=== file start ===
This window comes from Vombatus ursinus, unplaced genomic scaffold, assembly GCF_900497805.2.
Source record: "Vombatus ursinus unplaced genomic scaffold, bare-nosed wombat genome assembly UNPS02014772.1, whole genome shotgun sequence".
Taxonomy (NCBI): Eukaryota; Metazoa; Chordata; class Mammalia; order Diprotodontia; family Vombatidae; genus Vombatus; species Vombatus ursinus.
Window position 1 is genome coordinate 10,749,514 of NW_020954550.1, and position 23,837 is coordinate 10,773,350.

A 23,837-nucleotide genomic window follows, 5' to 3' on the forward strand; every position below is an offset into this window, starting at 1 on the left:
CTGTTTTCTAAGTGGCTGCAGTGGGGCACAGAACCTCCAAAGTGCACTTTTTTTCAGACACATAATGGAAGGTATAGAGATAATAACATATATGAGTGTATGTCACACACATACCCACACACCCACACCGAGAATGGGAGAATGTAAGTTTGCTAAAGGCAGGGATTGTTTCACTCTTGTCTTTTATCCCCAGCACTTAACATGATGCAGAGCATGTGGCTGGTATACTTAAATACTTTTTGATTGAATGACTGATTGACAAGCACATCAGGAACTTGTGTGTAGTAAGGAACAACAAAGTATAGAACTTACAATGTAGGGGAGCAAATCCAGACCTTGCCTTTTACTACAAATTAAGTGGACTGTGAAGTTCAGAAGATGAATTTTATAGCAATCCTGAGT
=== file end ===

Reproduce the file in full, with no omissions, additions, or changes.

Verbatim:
This window comes from Vombatus ursinus, unplaced genomic scaffold, assembly GCF_900497805.2.
Source record: "Vombatus ursinus unplaced genomic scaffold, bare-nosed wombat genome assembly UNPS02014772.1, whole genome shotgun sequence".
Taxonomy (NCBI): Eukaryota; Metazoa; Chordata; class Mammalia; order Diprotodontia; family Vombatidae; genus Vombatus; species Vombatus ursinus.
Window position 1 is genome coordinate 10,749,514 of NW_020954550.1, and position 23,837 is coordinate 10,773,350.

A 23,837-nucleotide genomic window follows, 5' to 3' on the forward strand; every position below is an offset into this window, starting at 1 on the left:
CTGTTTTCTAAGTGGCTGCAGTGGGGCACAGAACCTCCAAAGTGCACTTTTTTTCAGACACATAATGGAAGGTATAGAGATAATAACATATATGAGTGTATGTCACACACATACCCACACACCCACACCGAGAATGGGAGAATGTAAGTTTGCTAAAGGCAGGGATTGTTTCACTCTTGTCTTTTATCCCCAGCACTTAACATGATGCAGAGCATGTGGCTGGTATACTTAAATACTTTTTGATTGAATGACTGATTGACAAGCACATCAGGAACTTGTGTGTAGTAAGGAACAACAAAGTATAGAACTTACAATGTAGGGGAGCAAATCCAGACCTTGCCTTTTACTACAAATTAAGTGGACTGTGAAGTTCAGAAGATGAATTTTATAGCAATCCTGAGT